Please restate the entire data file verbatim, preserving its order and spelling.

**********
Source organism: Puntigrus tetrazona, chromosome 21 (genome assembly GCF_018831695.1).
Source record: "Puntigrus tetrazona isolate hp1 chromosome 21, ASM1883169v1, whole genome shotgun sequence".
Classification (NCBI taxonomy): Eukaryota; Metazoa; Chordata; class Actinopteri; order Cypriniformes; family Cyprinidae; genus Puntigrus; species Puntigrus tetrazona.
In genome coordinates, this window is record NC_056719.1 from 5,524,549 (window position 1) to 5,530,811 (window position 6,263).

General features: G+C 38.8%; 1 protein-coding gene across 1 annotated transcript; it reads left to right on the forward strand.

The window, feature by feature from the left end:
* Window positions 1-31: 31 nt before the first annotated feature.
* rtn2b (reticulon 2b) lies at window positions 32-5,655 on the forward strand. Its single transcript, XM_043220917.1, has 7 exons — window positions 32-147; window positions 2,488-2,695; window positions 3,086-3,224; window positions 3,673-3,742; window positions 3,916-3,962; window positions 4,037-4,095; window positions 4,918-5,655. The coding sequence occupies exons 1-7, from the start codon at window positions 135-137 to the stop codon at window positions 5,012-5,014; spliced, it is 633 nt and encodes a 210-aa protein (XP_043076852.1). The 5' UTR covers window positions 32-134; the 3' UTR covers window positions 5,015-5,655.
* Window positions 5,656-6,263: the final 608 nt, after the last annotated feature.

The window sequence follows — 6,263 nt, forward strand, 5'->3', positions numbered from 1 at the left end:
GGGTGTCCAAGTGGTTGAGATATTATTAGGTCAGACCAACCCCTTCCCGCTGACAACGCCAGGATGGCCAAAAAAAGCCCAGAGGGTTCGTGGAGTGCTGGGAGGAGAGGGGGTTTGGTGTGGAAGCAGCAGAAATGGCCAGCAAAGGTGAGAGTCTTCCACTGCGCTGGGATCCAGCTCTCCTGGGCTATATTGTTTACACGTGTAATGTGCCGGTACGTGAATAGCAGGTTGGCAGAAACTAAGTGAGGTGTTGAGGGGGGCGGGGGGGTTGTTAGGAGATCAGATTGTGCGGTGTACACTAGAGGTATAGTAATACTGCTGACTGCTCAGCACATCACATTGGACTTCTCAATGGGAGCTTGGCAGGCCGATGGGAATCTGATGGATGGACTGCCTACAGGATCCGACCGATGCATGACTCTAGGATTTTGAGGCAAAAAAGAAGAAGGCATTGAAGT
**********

Source organism: Puntigrus tetrazona, chromosome 21 (genome assembly GCF_018831695.1).
Source record: "Puntigrus tetrazona isolate hp1 chromosome 21, ASM1883169v1, whole genome shotgun sequence".
Classification (NCBI taxonomy): Eukaryota; Metazoa; Chordata; class Actinopteri; order Cypriniformes; family Cyprinidae; genus Puntigrus; species Puntigrus tetrazona.
In genome coordinates, this window is record NC_056719.1 from 5,524,549 (window position 1) to 5,530,811 (window position 6,263).

General features: G+C 38.8%; 1 protein-coding gene across 1 annotated transcript; it reads left to right on the forward strand.

The window, feature by feature from the left end:
* Window positions 1-31: 31 nt before the first annotated feature.
* rtn2b (reticulon 2b) lies at window positions 32-5,655 on the forward strand. Its single transcript, XM_043220917.1, has 7 exons — window positions 32-147; window positions 2,488-2,695; window positions 3,086-3,224; window positions 3,673-3,742; window positions 3,916-3,962; window positions 4,037-4,095; window positions 4,918-5,655. The coding sequence occupies exons 1-7, from the start codon at window positions 135-137 to the stop codon at window positions 5,012-5,014; spliced, it is 633 nt and encodes a 210-aa protein (XP_043076852.1). The 5' UTR covers window positions 32-134; the 3' UTR covers window positions 5,015-5,655.
* Window positions 5,656-6,263: the final 608 nt, after the last annotated feature.

The window sequence follows — 6,263 nt, forward strand, 5'->3', positions numbered from 1 at the left end:
GGGTGTCCAAGTGGTTGAGATATTATTAGGTCAGACCAACCCCTTCCCGCTGACAACGCCAGGATGGCCAAAAAAAGCCCAGAGGGTTCGTGGAGTGCTGGGAGGAGAGGGGGTTTGGTGTGGAAGCAGCAGAAATGGCCAGCAAAGGTGAGAGTCTTCCACTGCGCTGGGATCCAGCTCTCCTGGGCTATATTGTTTACACGTGTAATGTGCCGGTACGTGAATAGCAGGTTGGCAGAAACTAAGTGAGGTGTTGAGGGGGGCGGGGGGGTTGTTAGGAGATCAGATTGTGCGGTGTACACTAGAGGTATAGTAATACTGCTGACTGCTCAGCACATCACATTGGACTTCTCAATGGGAGCTTGGCAGGCCGATGGGAATCTGATGGATGGACTGCCTACAGGATCCGACCGATGCATGACTCTAGGATTTTGAGGCAAAAAAGAAGAAGGCATTGAAGT